Groups seek legal remedies to stop re-introduction of the Ontario Spring Bear Hunt.
Organizations say - If the spring bear hunt is not stopped, tiny bear cubs will be orphaned and die from starvation
TORONTO, April 17, 2014 /CNW/ - Animal Alliance of Canada and Zoocheck Canada are seeking legal remedies to stop the Ontario spring bear hunt and prevent tiny orphaned bear cubs from brutal death by starvation.
On April 14, 2014 the Minister of Natural Resources and Attorney General of Ontario were served with a Notice of Application for Judicial Review and Notice of Constitutional Question on behalf of the two organizations. David Estrin, a certified environmental law specialist with Gowlings LLP in Toronto, Michael Watson, a Gowlings civil litigation partner and Brent Arnold, another Gowlings litigator, are the lawyers for the applicants. Three Justices of the Ontario Divisional Court are scheduled to hear the application April 29, 2014 in Toronto.
Mr. Estrin said that affidavits are being prepared to provide expert evidence about bear cub orphaning and death associated with spring bear hunting, as well as evidence from northern residents and former government staff who experienced previous bear hunts. He summarized the legal position to be advanced:
"The Applicants contend that the Minister failed to comply with the MNR's own Statement of Environmental Values and therefore failed to comply with section 11 of the Environmental Bill of Rights, that the Proposal violates the Criminal Code of Canada prohibition on causing cruelty to animals and is therefore illegal and unconstitutional, and the Minister did not apply for or receive approval for this Proposal under the Environmental Assessment Act."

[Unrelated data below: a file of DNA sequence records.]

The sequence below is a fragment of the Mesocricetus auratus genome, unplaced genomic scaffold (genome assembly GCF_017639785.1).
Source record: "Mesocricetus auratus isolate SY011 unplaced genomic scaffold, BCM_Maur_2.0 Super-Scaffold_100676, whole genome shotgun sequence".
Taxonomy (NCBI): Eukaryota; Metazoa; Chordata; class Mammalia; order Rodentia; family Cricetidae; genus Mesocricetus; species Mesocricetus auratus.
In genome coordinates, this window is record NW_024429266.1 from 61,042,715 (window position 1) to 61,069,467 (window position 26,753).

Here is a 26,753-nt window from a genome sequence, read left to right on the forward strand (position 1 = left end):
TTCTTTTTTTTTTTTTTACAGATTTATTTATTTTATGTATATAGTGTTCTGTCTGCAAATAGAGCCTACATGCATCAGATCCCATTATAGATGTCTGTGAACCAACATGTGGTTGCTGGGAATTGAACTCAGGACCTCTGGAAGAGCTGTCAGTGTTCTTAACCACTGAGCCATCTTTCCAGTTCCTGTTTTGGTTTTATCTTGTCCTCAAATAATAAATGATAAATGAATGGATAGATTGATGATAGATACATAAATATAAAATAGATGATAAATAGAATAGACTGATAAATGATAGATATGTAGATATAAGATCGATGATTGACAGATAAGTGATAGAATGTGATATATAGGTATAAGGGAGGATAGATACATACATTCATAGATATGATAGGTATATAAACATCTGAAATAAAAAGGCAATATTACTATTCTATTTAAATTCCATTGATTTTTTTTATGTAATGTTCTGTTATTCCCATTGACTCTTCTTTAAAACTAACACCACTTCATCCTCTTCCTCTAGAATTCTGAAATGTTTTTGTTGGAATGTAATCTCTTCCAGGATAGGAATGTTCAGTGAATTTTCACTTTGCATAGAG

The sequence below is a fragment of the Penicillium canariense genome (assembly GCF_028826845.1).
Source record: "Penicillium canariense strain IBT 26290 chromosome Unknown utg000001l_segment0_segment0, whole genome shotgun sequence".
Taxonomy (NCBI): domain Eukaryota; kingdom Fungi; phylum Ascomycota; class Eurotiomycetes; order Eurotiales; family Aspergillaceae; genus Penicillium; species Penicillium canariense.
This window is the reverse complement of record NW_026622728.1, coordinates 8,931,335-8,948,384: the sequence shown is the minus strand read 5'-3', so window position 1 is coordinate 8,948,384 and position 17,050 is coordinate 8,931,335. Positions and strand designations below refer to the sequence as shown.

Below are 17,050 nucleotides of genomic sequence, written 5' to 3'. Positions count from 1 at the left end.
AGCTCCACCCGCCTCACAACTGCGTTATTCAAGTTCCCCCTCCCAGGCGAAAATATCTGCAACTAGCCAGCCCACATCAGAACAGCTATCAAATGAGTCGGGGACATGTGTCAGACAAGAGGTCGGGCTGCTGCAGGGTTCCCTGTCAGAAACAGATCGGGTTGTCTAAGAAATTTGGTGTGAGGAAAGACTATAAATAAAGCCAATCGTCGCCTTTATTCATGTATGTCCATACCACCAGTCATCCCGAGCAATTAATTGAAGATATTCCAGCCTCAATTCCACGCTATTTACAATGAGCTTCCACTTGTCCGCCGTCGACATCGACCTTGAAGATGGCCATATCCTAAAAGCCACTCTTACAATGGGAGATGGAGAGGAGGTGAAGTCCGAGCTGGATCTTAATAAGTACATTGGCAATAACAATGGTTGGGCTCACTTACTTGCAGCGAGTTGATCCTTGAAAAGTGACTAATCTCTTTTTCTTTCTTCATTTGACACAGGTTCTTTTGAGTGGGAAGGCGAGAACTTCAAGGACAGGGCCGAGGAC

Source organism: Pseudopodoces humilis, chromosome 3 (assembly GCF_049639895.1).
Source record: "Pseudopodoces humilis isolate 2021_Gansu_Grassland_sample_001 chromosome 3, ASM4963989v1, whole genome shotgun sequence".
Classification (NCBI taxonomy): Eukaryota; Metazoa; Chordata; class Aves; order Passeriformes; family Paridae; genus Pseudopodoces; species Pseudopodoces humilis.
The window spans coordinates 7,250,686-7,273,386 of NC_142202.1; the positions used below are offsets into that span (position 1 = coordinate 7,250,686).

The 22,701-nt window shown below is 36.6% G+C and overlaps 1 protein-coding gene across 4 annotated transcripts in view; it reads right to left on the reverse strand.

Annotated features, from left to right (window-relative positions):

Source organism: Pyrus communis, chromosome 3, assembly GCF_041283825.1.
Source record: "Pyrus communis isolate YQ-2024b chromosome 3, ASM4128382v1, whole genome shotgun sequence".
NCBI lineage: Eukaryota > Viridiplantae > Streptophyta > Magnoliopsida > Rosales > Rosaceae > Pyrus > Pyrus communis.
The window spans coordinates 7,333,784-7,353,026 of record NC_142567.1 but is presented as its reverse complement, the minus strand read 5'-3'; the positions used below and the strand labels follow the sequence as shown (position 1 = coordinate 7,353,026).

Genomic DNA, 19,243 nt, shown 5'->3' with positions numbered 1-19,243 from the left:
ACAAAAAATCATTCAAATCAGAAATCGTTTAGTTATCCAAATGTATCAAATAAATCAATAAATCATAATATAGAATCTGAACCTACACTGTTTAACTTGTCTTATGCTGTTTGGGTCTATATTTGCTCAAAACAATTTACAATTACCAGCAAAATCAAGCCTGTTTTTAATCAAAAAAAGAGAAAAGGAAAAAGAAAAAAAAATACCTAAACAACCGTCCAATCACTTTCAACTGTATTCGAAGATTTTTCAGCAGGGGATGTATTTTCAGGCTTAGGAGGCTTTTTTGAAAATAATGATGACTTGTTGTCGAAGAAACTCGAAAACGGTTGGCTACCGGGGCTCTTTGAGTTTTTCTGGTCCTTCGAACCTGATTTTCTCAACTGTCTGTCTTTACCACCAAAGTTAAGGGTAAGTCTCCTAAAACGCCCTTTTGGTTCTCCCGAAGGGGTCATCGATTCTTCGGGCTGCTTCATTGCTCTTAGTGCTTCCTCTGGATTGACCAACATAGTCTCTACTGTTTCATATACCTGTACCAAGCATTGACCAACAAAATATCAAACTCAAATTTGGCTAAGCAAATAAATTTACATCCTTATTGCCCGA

"The spring bear hunt is cruel," said Julie Woodyer, Campaign Director for Zoocheck Canada. "Bears come out of hibernation and are extremely hungry because they have not eaten all winter. They are attracted to garbage food (fryer oil, rotten meat, and stale donuts) set out in bait piles by hunters who want an assured kill. One third of these feeding bears are female, many with tiny cubs. Often the female bears hide the cubs before approaching the bait site or kill zone. Despite being illegal for hunters to kill female bears with cubs, inevitably it happens and orphaned cubs are left to starve to death."
"The cruelty is amplified by the fact that the spring hunt will not reduce human/bear conflicts, as Ontario bear researchers have shown" Woodyer continued. "Minister Orazietti knows that studies done by his own staff show that spring hunts do not reduce human/bear conflicts."
"We agree with the Minister that public safety for northern residents is crucial, we don't agree that the spring bear hunt is the effective way to do it," said Liz White, Director, Animal Alliance of Canada. Ms. White concluded, "That's why we have asked the Minister to re-instate and recommit to the entire Bear Wise programme. In communities like Elliot Lake, where the Bear Wise programme was properly implemented, human bear conflicts dropped dramatically."
SOURCE Animal Alliance of CanadaFor further information: To schedule interviews or obtain copies of the Sault Ste Marie bear occurrence data or legal filings, please contact Liz White at 416-809-4371 or firstname.lastname@example.org; Documents are also available on the web sites of Animal Alliance (www.animalalliance.ca) or Zoocheck Canada (www.zoocheck.com)